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F29 Retaliator authors DID developed this particular use of the Robocop license, and produced something different from most film licenses. While it featured a succession of levels based around sections of the movie, these were highly varied and presented in polygon 3D graphics. These can be played in any order in the Arcade mode, or in planned sequence in the Movie Adventure mode, which follows the film's plot of Japanese investors wishing to replace Robocop with their Robot Ninja designs, and thus expecting him to prove himself as superior.

The first task is a car chase resembling Chase HQ, in which a mazey section of road must be followed efficiently. There are several first-person 3D shooing sections,. in which you must use a target to shoot down punks and invaders, without harming civilians. Robocop also takes to the skies in a simulation of his new Gyropack flying device. Also, he must do battle with his intended replacement in a fixed-perspective beat 'em up section.


RoboCop 3 Atari ST Even the company logo gets a snazzy 3D image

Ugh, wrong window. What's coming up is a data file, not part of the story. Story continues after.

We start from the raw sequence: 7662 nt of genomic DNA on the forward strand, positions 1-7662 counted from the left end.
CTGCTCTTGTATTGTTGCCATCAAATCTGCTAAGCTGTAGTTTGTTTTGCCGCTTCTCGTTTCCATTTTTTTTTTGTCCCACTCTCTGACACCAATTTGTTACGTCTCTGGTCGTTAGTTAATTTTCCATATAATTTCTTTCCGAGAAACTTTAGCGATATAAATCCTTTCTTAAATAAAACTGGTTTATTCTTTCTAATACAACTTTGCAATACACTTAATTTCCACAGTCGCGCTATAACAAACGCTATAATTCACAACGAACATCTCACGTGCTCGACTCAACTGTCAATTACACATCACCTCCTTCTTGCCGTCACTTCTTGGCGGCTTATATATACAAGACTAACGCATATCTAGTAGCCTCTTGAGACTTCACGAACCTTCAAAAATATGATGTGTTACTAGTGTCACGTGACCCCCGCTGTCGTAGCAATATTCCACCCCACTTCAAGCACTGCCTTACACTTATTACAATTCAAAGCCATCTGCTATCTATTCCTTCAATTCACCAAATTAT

RoboCop 3 Atari ST Save the hostages - using the mouse to move the sights and fire to shoot
RoboCop 3 Atari ST This guy's innocent
RoboCop 3 Amiga Delta City, future starts here

Promo Images

RoboCop 3 Screenshot
RoboCop 3 Logo
RoboCop 3 Screenshot
RoboCop 3 Screenshot

Alternate Titles

  • "Robocop Redux" -- Alternate title
  • "Robocop 3D" -- Informal title

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User Reviews

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Critic Reviews

Génération 4 Amiga Dec, 1991 93 out of 100 93
Génération 4 DOS Dec, 1991 93 out of 100 93
ST Action Atari ST Mar, 1993 92 out of 100 92
Micro News Amiga Dec, 1991 17 out of 20 85
Play Time Amiga Feb, 1992 73 out of 100 73
PC Joker DOS Dec, 1992 68 out of 100 68
Power Play Amiga Mar, 1992 62 out of 100 62
PC Games (Germany) DOS Jan, 1993 50 out of 100 50
Power Play DOS Jan, 1993 44 out of 100 44
PC Player (Germany) DOS Jan, 1993 36 out of 100 36


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Amiga copy protection

The Amiga version of the game took copy-protection hysteria to a new level. It was released with a 'dongle' device, which plugged into the main joystick port (the game being played using a joystick in the other port), and stopped the game from starting up if it was missing. Unfortunately for Ocean, this was quickly hacked out by pirates, so the only victims were people who actually paid good money for the game.

Worse still, shortly after the game was released, Commodore launched the Amiga 600, a streamlined model which had the joystick ports next to the disk drive - this meant that the dongle wouldn't fit, making the game incompatible with the system.


  • ST Format
    • January 1993 (issue #42) - #20 in '50 finest Atari ST games of all time' list

Contributed to by Martin Smith (66869) and Terok Nor (27025)